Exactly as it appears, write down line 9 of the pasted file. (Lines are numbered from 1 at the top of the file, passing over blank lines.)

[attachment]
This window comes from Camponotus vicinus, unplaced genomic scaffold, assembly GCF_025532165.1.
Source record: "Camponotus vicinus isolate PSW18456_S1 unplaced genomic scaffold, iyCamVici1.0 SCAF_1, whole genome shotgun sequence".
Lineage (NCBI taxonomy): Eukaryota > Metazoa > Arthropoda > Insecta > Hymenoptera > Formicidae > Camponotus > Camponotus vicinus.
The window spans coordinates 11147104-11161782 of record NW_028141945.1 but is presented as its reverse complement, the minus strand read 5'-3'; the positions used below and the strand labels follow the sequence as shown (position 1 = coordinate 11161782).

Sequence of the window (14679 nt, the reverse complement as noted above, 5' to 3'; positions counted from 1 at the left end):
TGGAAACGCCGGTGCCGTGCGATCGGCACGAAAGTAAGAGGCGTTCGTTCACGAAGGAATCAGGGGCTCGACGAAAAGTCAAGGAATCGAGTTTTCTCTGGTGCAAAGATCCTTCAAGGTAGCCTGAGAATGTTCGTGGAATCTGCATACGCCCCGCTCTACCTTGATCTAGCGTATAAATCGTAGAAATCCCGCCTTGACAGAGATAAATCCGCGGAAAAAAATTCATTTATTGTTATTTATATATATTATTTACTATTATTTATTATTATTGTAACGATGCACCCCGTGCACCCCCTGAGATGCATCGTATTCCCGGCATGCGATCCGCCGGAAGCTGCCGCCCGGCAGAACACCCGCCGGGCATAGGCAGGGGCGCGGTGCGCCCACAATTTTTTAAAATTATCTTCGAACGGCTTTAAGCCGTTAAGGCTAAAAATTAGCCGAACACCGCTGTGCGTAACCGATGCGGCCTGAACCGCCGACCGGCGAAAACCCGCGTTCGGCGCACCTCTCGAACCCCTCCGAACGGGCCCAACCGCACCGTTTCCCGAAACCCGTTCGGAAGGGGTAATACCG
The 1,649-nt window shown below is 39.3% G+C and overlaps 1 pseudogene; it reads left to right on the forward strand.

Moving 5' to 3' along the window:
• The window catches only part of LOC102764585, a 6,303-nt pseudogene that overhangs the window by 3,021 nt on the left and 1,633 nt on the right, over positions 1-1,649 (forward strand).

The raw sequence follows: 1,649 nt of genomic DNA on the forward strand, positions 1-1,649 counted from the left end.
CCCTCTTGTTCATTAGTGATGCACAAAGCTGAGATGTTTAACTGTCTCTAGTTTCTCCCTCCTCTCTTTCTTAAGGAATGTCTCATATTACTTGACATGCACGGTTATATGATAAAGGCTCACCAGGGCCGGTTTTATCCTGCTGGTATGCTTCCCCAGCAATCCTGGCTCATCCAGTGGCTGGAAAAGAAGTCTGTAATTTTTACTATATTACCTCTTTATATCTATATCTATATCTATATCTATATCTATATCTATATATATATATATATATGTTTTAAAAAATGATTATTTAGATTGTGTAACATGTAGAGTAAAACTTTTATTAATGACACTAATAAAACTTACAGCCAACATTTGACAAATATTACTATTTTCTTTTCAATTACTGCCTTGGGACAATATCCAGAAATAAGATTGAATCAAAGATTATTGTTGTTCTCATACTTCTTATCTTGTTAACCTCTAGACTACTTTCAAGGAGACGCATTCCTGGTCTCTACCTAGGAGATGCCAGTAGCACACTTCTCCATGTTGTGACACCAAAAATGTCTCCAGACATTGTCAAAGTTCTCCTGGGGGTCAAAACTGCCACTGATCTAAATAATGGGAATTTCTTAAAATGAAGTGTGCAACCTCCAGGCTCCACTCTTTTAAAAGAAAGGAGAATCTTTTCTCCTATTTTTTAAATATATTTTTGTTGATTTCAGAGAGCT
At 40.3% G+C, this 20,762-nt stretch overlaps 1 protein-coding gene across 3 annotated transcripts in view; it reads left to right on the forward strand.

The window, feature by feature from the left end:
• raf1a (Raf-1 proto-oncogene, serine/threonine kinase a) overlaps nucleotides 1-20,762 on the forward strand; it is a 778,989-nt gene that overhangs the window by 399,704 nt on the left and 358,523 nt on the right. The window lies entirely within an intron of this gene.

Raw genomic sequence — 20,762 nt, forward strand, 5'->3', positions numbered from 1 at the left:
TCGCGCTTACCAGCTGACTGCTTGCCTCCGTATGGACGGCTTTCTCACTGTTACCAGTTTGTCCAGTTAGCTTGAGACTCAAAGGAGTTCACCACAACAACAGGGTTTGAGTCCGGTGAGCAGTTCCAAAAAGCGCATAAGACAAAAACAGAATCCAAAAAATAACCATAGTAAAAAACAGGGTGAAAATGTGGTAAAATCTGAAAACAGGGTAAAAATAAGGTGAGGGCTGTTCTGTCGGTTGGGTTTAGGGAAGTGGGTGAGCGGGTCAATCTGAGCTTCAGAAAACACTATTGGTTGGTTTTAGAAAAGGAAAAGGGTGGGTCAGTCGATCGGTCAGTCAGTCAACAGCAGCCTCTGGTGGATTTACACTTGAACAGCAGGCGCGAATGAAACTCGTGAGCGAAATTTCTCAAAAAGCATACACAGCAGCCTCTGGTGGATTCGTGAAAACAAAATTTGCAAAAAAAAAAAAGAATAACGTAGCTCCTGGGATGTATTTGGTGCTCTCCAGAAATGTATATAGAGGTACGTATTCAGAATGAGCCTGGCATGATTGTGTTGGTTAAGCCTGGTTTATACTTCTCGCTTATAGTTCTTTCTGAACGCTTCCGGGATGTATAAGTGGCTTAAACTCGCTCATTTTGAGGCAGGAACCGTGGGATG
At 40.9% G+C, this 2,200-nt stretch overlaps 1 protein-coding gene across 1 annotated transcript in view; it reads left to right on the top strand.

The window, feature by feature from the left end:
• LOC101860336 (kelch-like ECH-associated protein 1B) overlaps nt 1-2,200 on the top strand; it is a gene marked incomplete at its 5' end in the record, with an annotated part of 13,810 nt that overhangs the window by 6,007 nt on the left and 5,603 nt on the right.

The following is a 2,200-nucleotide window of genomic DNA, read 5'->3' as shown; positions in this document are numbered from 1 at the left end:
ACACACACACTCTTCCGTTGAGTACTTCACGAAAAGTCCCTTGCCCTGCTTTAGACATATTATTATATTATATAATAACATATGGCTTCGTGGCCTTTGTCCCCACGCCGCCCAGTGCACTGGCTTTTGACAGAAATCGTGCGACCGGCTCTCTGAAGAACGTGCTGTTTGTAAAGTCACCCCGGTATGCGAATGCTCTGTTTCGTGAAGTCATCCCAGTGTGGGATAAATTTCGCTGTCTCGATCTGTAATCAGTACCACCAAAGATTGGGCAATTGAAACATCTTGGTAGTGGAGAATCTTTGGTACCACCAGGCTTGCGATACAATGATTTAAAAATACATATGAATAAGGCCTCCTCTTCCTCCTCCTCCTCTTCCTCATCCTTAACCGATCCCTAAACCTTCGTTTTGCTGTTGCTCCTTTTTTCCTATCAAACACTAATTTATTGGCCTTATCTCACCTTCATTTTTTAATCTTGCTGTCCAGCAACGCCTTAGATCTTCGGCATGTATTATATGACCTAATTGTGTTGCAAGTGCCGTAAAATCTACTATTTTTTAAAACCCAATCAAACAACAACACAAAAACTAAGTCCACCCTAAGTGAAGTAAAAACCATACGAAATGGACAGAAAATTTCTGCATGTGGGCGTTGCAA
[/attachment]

• The window catches only part of LOC102764585, a 6,303-nt pseudogene that overhangs the window by 3,021 nt on the left and 1,633 nt on the right, over positions 1-1,649 (forward strand).